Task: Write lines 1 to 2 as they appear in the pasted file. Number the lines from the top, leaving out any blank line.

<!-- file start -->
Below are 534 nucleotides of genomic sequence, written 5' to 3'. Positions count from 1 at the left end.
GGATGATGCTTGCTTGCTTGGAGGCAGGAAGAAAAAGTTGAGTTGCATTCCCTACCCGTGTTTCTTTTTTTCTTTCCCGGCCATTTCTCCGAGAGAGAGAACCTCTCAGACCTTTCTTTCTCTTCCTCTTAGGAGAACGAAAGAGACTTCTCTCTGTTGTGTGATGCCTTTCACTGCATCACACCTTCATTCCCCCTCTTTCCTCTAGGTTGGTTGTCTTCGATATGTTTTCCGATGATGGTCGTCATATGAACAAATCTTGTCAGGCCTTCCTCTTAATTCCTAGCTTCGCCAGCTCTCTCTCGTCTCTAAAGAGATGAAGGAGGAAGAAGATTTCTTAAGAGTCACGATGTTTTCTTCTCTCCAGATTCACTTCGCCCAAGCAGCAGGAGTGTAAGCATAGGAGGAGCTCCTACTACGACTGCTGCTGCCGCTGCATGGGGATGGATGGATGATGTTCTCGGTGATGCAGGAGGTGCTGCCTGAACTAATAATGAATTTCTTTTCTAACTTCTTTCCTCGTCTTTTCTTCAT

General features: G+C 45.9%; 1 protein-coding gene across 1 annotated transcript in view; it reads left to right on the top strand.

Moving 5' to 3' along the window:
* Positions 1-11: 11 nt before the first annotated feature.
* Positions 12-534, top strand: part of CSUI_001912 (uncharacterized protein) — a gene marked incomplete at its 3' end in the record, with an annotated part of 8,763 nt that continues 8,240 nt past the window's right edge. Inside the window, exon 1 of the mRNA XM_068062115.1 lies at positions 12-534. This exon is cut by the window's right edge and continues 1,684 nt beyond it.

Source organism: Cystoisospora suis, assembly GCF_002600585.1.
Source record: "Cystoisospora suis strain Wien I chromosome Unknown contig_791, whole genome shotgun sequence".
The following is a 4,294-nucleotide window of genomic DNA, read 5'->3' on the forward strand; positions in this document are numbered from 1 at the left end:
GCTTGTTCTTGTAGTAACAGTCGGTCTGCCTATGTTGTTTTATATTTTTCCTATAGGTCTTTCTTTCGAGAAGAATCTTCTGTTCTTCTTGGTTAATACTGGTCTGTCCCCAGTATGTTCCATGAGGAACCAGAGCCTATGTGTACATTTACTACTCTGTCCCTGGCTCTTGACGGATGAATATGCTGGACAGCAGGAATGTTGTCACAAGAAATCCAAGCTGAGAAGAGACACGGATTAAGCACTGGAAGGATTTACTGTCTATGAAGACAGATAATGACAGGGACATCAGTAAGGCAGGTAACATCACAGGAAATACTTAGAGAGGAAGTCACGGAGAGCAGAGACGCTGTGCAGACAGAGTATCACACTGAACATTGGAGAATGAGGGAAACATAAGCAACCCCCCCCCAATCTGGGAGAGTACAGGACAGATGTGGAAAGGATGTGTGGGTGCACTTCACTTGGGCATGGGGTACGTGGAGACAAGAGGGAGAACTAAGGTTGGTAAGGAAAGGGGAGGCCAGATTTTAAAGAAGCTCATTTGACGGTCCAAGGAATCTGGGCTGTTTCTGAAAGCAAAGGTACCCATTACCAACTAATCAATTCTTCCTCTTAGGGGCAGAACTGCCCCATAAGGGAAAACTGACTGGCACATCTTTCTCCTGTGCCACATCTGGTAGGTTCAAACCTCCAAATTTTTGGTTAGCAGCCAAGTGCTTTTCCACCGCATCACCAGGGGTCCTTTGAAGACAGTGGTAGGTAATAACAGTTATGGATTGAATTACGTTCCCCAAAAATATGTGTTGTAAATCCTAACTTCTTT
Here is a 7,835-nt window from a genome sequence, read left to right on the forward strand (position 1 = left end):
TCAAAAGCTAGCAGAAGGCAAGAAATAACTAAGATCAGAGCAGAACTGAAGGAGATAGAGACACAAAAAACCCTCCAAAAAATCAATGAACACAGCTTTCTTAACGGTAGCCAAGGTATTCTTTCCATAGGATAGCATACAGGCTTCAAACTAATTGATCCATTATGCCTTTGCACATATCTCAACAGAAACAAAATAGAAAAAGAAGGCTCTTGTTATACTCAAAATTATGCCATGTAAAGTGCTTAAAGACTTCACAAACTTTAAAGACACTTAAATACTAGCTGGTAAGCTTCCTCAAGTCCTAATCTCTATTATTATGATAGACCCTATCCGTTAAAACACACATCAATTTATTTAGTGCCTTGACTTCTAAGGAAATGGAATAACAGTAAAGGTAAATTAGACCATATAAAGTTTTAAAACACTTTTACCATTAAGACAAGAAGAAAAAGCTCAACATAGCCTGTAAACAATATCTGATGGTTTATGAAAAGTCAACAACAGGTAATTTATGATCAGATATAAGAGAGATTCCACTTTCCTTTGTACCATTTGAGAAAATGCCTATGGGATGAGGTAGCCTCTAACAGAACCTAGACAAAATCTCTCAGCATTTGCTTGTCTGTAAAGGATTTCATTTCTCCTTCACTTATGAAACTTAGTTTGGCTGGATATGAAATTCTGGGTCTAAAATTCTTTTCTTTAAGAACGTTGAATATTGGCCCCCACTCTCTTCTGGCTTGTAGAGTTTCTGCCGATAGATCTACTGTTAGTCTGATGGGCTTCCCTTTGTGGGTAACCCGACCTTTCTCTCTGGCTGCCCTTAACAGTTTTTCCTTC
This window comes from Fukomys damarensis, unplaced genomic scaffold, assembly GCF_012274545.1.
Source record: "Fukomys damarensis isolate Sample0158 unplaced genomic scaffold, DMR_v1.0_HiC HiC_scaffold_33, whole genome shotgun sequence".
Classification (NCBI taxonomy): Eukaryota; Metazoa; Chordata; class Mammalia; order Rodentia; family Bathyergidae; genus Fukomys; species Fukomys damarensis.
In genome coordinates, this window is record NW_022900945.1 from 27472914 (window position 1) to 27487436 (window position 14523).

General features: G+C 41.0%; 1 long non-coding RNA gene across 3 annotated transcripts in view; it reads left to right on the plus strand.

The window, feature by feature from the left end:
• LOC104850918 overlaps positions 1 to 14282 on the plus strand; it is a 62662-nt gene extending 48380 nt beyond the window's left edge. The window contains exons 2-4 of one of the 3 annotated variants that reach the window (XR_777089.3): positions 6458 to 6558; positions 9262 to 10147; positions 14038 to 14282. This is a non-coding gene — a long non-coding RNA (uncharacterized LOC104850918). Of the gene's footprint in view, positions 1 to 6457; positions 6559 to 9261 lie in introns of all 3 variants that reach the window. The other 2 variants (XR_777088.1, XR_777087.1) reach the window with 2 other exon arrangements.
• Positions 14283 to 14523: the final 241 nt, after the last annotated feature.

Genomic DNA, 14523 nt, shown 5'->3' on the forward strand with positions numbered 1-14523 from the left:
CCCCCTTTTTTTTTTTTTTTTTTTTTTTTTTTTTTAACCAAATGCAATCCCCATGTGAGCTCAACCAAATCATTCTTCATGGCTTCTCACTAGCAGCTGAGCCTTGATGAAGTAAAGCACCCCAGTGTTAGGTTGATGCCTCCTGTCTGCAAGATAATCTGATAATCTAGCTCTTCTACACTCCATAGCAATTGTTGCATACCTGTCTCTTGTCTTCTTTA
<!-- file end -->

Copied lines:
Below are 534 nucleotides of genomic sequence, written 5' to 3'. Positions count from 1 at the left end.
GGATGATGCTTGCTTGCTTGGAGGCAGGAAGAAAAAGTTGAGTTGCATTCCCTACCCGTGTTTCTTTTTTTCTTTCCCGGCCATTTCTCCGAGAGAGAGAACCTCTCAGACCTTTCTTTCTCTTCCTCTTAGGAGAACGAAAGAGACTTCTCTCTGTTGTGTGATGCCTTTCACTGCATCACACCTTCATTCCCCCTCTTTCCTCTAGGTTGGTTGTCTTCGATATGTTTTCCGATGATGGTCGTCATATGAACAAATCTTGTCAGGCCTTCCTCTTAATTCCTAGCTTCGCCAGCTCTCTCTCGTCTCTAAAGAGATGAAGGAGGAAGAAGATTTCTTAAGAGTCACGATGTTTTCTTCTCTCCAGATTCACTTCGCCCAAGCAGCAGGAGTGTAAGCATAGGAGGAGCTCCTACTACGACTGCTGCTGCCGCTGCATGGGGATGGATGGATGATGTTCTCGGTGATGCAGGAGGTGCTGCCTGAACTAATAATGAATTTCTTTTCTAACTTCTTTCCTCGTCTTTTCTTCAT